This post has only 3 of the many qualities you see in great investors so don't take this as a definitive guide on the qualities you need to have. This is meant to highlight some of the thoughts from the LP perspective that many people, especially at more junior levels, don't have on their radar. Hopefully this will help some of you aspiring PMs who want to take the next step in your career. If anyone has things they want to add feel free to do so.

Comments (8)

10/19/15

Extremely concise and thoughtful post. Thank you

Hedge Fund Interview Course
10/20/15

my words exactly

WSO's COO (Chief Operating Orangutan) | My story | My Linkedin

10/20/15

Great post thank you.

Do you ask of the funds you invest with what they do to combat psychological biases inherent in their process or is that too trivial a question?

10/20/15

Advice #1 sounds like very practical - just find your niche and stick to it. Safe and secure. But you will never become great investor until you broaden your view and get high-level understanding how value-price dynamics work across different type of assets. Over his career Warren Buffet has invested in numerous unconventional situations e.g. his successful bet on silver in 1990s (who can imagine Buffet would invest in commodity that does not has value by itself ie does not generate cash flow!). Michael Burry pissed off his LPs when instead of continuing his mega-successful stock picking he went all-in against MBOs, would like to know how many of them were pissed off with the outcome. Of course as an LP you don't want to invest in a guy who thinks he is as good as Buffet, so I understand your perspective. But from investor perspective you don't want to become a craftsment looking for a particular investment pattern in a narrow asset class year after year. So my point is that there should be balance here, if your manager can justify an unconventional investment you should at least listen to him and not get pissed off automatically.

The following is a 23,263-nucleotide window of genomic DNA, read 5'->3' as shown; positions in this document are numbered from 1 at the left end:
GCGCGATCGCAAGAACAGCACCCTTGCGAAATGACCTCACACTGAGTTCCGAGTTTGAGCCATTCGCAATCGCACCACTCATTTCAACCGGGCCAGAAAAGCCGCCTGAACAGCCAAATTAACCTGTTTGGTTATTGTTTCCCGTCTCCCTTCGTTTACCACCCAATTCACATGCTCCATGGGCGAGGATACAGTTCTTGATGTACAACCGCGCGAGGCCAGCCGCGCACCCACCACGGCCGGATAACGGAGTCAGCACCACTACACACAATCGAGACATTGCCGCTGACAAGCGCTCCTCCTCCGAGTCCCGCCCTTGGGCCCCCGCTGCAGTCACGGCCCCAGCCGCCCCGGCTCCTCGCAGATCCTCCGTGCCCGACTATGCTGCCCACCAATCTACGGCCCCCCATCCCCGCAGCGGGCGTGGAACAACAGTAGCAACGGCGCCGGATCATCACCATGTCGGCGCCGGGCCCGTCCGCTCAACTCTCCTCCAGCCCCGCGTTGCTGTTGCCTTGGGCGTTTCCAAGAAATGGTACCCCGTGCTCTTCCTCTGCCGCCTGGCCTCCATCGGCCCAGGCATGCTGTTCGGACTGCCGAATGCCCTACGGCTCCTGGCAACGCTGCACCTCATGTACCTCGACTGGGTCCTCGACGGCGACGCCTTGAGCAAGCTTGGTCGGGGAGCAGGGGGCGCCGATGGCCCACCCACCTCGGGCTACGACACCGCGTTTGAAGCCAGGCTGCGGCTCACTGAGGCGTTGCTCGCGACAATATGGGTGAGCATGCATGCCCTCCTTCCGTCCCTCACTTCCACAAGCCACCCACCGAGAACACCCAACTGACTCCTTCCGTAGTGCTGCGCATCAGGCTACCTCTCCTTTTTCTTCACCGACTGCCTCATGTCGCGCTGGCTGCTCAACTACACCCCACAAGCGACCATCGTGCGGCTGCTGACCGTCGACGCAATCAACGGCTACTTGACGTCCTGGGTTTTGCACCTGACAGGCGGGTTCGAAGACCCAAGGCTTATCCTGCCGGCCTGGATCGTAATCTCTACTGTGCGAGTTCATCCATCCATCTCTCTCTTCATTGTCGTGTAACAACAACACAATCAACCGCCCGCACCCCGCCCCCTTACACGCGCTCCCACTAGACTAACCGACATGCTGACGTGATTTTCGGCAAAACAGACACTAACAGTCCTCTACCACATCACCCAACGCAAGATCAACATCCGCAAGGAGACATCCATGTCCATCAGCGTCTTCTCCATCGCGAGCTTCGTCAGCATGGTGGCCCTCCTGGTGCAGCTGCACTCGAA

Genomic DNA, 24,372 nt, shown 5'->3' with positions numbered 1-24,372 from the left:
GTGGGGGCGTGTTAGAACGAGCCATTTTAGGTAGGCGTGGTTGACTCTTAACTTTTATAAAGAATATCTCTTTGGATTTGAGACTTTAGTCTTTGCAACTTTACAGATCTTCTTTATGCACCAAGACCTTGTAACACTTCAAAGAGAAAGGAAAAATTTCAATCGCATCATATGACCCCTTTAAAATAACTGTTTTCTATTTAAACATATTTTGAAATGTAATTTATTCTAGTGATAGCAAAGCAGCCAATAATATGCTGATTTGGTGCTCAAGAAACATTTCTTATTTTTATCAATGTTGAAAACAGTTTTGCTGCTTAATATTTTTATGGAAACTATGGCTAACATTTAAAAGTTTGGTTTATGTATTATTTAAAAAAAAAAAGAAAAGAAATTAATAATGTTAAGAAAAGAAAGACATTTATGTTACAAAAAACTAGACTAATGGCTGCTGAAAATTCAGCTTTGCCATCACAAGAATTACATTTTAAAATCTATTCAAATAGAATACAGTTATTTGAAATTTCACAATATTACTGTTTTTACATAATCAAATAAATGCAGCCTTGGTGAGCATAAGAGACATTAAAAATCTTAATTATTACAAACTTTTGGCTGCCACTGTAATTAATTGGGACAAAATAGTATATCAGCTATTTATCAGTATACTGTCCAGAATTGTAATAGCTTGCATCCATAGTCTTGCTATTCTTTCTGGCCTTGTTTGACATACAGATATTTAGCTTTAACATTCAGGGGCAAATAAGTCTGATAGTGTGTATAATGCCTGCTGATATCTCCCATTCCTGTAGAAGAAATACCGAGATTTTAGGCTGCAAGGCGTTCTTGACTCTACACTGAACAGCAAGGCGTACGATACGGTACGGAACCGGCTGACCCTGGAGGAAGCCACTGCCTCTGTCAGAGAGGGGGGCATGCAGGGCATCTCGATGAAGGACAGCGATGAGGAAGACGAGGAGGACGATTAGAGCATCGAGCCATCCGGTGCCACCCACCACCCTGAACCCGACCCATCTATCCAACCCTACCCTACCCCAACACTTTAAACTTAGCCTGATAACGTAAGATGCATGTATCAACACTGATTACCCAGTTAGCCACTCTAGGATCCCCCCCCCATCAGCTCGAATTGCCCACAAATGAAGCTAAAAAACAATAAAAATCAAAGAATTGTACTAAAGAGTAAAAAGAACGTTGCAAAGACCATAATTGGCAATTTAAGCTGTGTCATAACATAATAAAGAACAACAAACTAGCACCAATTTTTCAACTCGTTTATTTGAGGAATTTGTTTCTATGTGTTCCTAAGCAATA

10/20/15

@knowledgemule: Thanks! I guess I could have put be concise and thoughtful as another quality on the list, we like that ;)

@JT.Marlin: We typically don't ask that question because most people will have a canned answer to the typical questions. We will try and get at stuff like that by asking indirect questions and leading them down a certain path.

@Moscowitz: Yes and no. Yes, as you described, it does work out sometimes. Unfortunately this is the exception not the rule. There are unconstrained hedge funds that have free reign to do whatever they want, but not many managers have the ability to do that and they typically have many co pms under a CIO contributing to the process. We want our L/S managers to understand macro and credit (and vice versa) as in the end everything is interconnected, but we don't want them dabbling in each other's arena because it typically doesn't work out. If I hire a L/S manager with a 2 year initial lockup and 12 months in they start making macro investments because it's the trade of the century I'm going to redeem as soon as the lockup period is over (regardless of whether the macro investments made a lot of money). I have a macro guy to do macro, a L/S guy to do L/S, and if I want someone going across areas I'll hire a multistrat fund.

10/25/15

What % of managers you speak to are not full of shit? Your bullshit radar must be military-grade by now

12/22/15

Excellent post, direct and clear. How much do you, as an LP, value steps taken by the managers to manage liquidity? (i.e. longer term lines of credit, cash on hand, even bond issuances (like Citadel) to reduce impact or risk of sudden margin calls forcing a sale?)

12/26/15